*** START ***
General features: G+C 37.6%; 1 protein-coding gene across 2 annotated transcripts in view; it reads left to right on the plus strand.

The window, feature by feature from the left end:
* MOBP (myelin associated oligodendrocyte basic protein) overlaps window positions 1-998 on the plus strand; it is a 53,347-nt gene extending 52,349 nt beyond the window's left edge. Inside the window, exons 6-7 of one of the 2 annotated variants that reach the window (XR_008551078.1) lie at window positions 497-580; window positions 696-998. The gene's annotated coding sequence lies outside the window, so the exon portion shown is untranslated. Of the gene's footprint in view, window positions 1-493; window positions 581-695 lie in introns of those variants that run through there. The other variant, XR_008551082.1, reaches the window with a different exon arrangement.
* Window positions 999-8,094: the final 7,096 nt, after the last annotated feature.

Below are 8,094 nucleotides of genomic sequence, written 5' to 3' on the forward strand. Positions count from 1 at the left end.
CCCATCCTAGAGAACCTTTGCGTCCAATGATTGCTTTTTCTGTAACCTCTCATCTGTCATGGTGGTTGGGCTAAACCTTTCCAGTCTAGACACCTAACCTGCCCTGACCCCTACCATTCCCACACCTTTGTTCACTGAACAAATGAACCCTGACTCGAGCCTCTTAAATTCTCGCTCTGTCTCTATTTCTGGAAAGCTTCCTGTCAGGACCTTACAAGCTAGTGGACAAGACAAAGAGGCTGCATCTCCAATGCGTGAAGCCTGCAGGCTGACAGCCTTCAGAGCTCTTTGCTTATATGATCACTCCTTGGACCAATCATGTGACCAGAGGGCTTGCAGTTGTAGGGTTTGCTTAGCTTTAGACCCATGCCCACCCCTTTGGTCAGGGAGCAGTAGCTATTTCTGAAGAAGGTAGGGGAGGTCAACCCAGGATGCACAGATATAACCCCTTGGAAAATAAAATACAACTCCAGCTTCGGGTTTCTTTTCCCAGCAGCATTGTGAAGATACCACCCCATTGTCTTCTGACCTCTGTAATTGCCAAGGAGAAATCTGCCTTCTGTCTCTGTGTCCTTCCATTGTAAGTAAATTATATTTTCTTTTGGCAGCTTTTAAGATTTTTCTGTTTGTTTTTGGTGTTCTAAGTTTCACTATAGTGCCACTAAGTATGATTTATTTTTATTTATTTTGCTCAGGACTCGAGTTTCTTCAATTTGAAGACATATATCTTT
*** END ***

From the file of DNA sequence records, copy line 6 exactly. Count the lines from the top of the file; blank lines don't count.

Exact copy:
CCCATCCTAGAGAACCTTTGCGTCCAATGATTGCTTTTTCTGTAACCTCTCATCTGTCATGGTGGTTGGGCTAAACCTTTCCAGTCTAGACACCTAACCTGCCCTGACCCCTACCATTCCCACACCTTTGTTCACTGAACAAATGAACCCTGACTCGAGCCTCTTAAATTCTCGCTCTGTCTCTATTTCTGGAAAGCTTCCTGTCAGGACCTTACAAGCTAGTGGACAAGACAAAGAGGCTGCATCTCCAATGCGTGAAGCCTGCAGGCTGACAGCCTTCAGAGCTCTTTGCTTATATGATCACTCCTTGGACCAATCATGTGACCAGAGGGCTTGCAGTTGTAGGGTTTGCTTAGCTTTAGACCCATGCCCACCCCTTTGGTCAGGGAGCAGTAGCTATTTCTGAAGAAGGTAGGGGAGGTCAACCCAGGATGCACAGATATAACCCCTTGGAAAATAAAATACAACTCCAGCTTCGGGTTTCTTTTCCCAGCAGCATTGTGAAGATACCACCCCATTGTCTTCTGACCTCTGTAATTGCCAAGGAGAAATCTGCCTTCTGTCTCTGTGTCCTTCCATTGTAAGTAAATTATATTTTCTTTTGGCAGCTTTTAAGATTTTTCTGTTTGTTTTTGGTGTTCTAAGTTTCACTATAGTGCCACTAAGTATGATTTATTTTTATTTATTTTGCTCAGGACTCGAGTTTCTTCAATTTGAAGACATATATCTTT